The Non-Partisan Association (NPA) plans to use its newly-won majority within the Vancouver Park Board to reverse a highly controversial decision implemented by its predecessors.
Following Saturday’s victory, newly elected Park Park commissioners John Coupar and Sarah Kirby-Yung have indicated that they will use their four out of seven majority to abolish the previous Vision Vancouver dominated board’s bylaw to stop cetacean breeding at the Vancouver Aquarium.
Commissioner Kirby-Yung was contacted, but a response was not received in time for publication. A spokesperson with the Aquarium was also unavailable to comment on the election result, but the following statement was released to Vancity Buzz:
The Vancouver Aquarium Marine Science Centre has worked with the City of Vancouver and the Vancouver Park Board for over 50 years. The Aquarium looks forward to welcoming and briefing the City’s newly elected representatives on all our conservation, research and education efforts as soon as their schedule permits.
In July, following a heated debate over cetacean captivity, the Vision Vancouver dominated Park Board unanimously voted to approve a bylaw that would end both natural and artificial breeding of the Aquarium’s whales and dolphins.
The Park Board did not offer any solutions for how a ban on breeding would be achieved and left it to the Aquarium to propose solutions. In addition, the Park Board mandated the creation of an oversight committee of animal welfare activists would also be created to monitor the “safety” of the institutions’ whales and dolphins.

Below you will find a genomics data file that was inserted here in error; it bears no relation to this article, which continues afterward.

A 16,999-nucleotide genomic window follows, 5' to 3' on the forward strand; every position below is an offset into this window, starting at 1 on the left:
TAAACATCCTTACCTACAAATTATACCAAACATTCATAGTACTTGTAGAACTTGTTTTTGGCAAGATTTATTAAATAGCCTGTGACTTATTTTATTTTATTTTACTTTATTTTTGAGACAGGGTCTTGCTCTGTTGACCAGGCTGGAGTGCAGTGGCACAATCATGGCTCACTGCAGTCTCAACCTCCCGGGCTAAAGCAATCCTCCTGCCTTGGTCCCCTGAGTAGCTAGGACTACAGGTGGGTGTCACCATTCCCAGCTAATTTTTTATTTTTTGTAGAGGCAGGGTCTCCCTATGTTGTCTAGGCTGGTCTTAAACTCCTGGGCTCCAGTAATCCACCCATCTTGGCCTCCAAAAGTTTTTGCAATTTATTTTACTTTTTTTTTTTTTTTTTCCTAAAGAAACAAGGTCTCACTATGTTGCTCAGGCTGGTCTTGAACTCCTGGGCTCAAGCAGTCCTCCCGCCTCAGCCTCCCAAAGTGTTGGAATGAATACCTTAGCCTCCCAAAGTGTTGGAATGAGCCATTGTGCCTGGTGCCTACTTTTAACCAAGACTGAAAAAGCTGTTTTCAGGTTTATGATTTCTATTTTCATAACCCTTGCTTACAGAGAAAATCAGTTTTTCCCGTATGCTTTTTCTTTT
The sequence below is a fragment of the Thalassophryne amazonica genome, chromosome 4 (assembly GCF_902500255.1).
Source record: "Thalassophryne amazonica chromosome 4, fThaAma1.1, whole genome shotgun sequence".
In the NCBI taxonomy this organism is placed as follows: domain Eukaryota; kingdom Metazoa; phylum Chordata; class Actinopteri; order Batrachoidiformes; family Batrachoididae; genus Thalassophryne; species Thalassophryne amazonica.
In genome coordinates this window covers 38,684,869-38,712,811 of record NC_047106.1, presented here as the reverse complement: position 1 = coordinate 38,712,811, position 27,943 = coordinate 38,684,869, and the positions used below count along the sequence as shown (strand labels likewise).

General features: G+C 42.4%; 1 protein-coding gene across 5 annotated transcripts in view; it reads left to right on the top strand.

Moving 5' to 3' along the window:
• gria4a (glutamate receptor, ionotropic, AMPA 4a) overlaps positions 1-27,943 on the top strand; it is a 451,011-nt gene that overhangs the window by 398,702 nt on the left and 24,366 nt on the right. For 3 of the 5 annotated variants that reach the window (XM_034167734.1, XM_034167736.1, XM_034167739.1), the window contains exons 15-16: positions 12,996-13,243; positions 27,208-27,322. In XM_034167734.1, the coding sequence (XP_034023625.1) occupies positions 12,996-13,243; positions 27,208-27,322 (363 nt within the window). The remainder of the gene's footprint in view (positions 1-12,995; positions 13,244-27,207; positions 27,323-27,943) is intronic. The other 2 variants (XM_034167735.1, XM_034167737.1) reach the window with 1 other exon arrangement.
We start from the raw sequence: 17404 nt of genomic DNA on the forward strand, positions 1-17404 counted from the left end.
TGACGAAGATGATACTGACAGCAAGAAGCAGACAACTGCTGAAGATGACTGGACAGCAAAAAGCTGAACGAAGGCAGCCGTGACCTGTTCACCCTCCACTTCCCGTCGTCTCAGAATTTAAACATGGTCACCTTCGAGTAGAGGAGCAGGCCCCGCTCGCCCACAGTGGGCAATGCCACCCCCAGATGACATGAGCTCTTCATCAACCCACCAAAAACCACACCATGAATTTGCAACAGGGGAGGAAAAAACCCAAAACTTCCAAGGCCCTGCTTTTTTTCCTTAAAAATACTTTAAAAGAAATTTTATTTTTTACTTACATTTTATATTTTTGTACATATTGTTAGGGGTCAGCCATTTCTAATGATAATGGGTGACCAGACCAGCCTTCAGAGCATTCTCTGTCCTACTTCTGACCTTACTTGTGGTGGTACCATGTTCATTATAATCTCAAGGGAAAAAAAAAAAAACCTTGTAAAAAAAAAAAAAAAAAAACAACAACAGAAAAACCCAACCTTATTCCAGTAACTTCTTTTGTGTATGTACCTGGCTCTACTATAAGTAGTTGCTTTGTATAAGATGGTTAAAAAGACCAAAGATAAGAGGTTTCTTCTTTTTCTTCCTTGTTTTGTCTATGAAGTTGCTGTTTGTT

The Aquarium followed up on the Park Board’s decisions in August by announcing that it had filed a lawsuit in B.C. Supreme Court to challenge the Park Board’s new conditions under which whales and dolphins can be kept at a Vancouver park. The non-profit organization is fighting the bylaw on the grounds that it serves “no legitimate municipal purpose and are beyond the jurisdiction of the Park Board.”
Aquarium CEO and president John Nightingale has previously called the breeding ban “misinformed, misguided” and “against the facts, the science and Mother Nature herself.”
“The Park Board’s use of the word breeding implies that we carry out some sort of planned, regulated or artificial reproduction program,” Nightingale wrote in an open letter. “We don’t do that at the Vancouver Aquarium. Our animals do mate, just as they do in the wild, because we keep them in natural groupings – just as they live in nature. Mating is the most natural thing in the world.”
“In fact, sex and reproduction play an important role in our research and in our education programs. For the Park Board to stop whales and dolphins from doing what comes naturally is like telling Park Board commissioners not to have sex, ever. It’s unnatural.”
The Park Board’s July decision was made despite the findings of a report it commissioned from scientists and veterinarians at the University of California. The report concluded research, rescue and conservation efforts are dependent on the Aquarium’s dolphins and whales.
Other than reversing the decision over the Aquarium, the NPA promised in its election platform to amend Park Board relations with six volunteer-based community centre associations. The Park Board is currently engaged in a lawsuit with the associations over jurisdictional and financial matters.
During the election campaign, the party also announced that it was committed to ensuring parks, gardens, green spaces and recreational facilities would be better kept through the establishment of defined service levels for maintenance.
“Vancouver is a great city, with a wonderful outdoors” says LaPointe during the campaign. “But under Vision the grass isn’t getting cut, our playing fields are falling apart and our trees are neglected. That’s bad management and we will change that.”
Feature Image: Beluga whale via Shutterstock